Esporão’s Focus on Sustainability in Portugal’s Vinho Verde & Douro DOCs
If you appreciate Portuguese wine, you’ve probably already enjoyed a bottle from Esporão which produces over 15 million bottles a year and is one of Portugal’s top-10-largest wine producers in terms of value.
I’ve enjoyed Portuguese wines for a number of years now and recently had the opportunity to learn more about the company’s sustainability efforts in Vinho Verde and the Douro from José Luis Moreira da Silva (nickname “Zé Luis”), the Director & Lead Winemaker of Esporão’s Quinta dos Murças and Quinta do Ameal estates.
Founded in 1973, Esporão strives, “To be a family company that is economically, socially and environmentally sustainable.”
While economic and environmental sustainability may be relatively straightforward, what does social sustainability mean for Esporão — especially given the company’s large size?
Zé Luis explained, “When I say social sustainability, it means being part of a society – being part of a place.”
Many of Esporão’s vineyards are located small towns that are very poor.
Zé Luis gave the example of a small, 100-person town in the Douro Valley where 20 people are employed by Esporão.
In rural places like this the company has an outsized impact not only in the lives of its employees but also in the life of the town.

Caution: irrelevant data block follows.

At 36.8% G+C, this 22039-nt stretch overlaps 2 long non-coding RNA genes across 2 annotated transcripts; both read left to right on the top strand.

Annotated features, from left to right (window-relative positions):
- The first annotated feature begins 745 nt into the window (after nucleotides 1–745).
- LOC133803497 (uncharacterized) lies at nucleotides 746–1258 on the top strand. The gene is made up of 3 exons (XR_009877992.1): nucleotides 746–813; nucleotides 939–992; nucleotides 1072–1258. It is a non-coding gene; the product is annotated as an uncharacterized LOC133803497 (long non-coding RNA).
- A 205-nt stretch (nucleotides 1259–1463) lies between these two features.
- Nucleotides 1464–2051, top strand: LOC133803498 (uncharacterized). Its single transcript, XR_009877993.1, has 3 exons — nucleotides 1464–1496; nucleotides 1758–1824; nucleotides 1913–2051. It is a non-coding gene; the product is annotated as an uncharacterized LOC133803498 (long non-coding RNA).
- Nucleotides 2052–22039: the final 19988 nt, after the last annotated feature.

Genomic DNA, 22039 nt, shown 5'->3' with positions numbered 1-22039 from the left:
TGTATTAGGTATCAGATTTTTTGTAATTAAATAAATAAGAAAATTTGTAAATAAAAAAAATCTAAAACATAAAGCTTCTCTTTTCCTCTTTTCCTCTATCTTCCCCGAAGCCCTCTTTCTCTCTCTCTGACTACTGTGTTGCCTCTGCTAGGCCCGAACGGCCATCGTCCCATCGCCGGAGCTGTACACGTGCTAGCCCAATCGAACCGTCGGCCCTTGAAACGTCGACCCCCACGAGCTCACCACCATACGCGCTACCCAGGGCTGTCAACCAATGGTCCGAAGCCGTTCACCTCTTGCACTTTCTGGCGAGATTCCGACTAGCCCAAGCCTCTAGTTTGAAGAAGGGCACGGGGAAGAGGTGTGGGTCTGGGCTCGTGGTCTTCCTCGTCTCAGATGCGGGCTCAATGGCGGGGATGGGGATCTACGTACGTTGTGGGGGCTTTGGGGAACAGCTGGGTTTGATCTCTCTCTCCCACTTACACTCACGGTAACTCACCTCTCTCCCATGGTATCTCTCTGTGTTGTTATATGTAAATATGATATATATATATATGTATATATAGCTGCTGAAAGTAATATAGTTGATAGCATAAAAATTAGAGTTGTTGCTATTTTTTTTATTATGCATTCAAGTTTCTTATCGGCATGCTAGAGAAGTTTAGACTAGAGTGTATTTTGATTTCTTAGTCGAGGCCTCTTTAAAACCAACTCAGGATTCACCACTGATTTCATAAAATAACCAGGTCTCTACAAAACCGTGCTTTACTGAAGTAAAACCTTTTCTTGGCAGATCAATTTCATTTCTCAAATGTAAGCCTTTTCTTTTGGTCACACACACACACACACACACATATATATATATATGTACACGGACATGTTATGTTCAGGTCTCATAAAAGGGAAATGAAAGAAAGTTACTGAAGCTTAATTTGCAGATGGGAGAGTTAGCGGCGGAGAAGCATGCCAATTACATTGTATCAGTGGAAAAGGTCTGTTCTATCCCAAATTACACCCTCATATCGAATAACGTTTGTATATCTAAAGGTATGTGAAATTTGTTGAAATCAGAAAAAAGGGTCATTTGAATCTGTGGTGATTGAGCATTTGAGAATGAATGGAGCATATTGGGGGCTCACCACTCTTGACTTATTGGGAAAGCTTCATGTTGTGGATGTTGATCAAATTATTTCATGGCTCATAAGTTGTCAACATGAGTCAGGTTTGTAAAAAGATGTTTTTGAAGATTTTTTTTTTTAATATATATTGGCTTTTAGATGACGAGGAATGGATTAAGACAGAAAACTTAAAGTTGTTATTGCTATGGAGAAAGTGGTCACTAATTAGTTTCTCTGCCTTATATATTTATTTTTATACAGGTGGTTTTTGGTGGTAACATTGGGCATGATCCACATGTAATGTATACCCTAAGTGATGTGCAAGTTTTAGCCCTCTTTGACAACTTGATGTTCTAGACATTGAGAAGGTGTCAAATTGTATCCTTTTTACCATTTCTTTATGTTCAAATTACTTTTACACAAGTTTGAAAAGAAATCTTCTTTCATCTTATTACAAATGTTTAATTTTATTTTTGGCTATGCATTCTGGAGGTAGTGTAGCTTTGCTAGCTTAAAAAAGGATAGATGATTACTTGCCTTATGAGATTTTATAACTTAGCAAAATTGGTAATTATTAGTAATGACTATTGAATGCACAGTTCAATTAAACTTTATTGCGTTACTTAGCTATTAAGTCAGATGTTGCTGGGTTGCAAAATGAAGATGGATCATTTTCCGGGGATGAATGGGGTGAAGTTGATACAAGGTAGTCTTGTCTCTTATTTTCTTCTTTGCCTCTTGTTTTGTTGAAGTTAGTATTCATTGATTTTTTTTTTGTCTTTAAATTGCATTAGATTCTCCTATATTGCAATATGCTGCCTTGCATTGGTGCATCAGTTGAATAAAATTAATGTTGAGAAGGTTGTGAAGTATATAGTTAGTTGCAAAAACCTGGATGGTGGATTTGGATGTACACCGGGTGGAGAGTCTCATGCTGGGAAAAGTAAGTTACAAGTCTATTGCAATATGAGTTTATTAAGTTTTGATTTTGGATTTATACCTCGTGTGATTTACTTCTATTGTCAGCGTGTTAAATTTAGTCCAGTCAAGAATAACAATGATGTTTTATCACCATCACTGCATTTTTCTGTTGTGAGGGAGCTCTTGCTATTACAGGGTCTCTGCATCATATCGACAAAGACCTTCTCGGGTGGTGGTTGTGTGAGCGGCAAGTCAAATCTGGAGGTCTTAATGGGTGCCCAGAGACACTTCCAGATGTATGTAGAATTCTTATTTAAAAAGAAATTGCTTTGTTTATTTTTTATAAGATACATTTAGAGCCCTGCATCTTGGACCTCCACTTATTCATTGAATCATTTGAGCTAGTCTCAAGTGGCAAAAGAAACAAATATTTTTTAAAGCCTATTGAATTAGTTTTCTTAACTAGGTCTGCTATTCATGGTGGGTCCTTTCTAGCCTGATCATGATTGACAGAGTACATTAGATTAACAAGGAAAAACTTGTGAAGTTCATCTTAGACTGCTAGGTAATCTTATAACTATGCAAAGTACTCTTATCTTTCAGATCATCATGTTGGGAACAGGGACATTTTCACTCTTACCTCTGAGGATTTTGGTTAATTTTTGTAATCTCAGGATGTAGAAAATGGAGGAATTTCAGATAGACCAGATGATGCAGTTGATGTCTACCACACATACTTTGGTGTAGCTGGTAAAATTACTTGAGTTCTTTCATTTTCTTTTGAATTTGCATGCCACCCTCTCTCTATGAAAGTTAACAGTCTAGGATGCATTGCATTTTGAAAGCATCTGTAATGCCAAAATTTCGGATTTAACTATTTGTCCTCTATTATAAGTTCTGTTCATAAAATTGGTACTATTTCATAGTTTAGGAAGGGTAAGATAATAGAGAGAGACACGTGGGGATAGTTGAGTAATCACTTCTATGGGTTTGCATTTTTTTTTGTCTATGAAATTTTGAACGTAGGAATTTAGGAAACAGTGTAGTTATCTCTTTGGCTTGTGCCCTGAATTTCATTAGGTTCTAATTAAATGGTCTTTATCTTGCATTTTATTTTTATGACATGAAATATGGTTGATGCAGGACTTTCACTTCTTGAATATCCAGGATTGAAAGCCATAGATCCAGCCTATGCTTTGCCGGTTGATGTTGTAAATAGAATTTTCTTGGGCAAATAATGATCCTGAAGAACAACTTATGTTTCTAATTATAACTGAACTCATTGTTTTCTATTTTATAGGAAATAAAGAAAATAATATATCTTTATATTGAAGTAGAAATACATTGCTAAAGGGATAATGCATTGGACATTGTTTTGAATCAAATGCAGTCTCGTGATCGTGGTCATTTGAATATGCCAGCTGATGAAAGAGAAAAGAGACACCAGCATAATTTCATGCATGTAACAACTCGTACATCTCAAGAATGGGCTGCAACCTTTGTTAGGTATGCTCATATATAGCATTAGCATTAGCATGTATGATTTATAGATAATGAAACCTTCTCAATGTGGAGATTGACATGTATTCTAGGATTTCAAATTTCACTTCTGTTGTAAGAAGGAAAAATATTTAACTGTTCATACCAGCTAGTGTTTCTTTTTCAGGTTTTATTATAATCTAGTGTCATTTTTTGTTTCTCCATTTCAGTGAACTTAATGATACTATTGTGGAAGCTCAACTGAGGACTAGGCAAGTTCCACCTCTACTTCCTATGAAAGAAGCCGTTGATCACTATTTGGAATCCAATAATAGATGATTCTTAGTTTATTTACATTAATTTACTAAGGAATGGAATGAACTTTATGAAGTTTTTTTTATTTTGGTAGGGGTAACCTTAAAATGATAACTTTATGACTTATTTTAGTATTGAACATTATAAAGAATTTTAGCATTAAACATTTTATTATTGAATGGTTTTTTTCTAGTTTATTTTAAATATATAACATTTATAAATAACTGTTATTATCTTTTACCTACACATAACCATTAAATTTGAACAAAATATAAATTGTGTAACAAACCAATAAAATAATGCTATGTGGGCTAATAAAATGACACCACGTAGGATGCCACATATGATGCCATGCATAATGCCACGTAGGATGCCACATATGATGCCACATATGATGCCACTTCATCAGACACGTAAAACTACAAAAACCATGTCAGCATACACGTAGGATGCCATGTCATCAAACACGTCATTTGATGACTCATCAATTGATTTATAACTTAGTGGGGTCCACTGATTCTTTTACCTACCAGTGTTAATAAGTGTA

According to Esporão, one of the reasons the company has moved to organic viticulture where it can is because it’s not only better for the environment but also for its employees given long-term exposure to pesticides can cause cancer.
Currently, Esporão has over 800 hectares of certified organic vineyards.
In Vinho Verde and the Douro, Esporão focuses predominately on producing blends rather than single-varietal wines.
Blends are common in Portugal where the country has the second-largest number of indigenous grape varieties on the planet, second-only to Italy.
Many of Esporão’s wines are field blends which means rather than planting a vineyard with a single variety (e.g., Touriga Nacional, Touriga Franca) it intersperses different grape varieties within and among vineyard rows.
In the 1990s many Portuguese wineries moved to planting single-variety vineyards, however vineyards planted in this manner tend to be more susceptible to disease.
Zé Luis enjoys working with and planting field blends because vineyards with more plant diversity tend to be more resilient and also allow for the opportunity to harvest grapes with variable levels of maturity which provides balance in the resulting wines.
Vinho Verde Overview
Vinho Verde is the largest DOC in Portugal by vineyard area.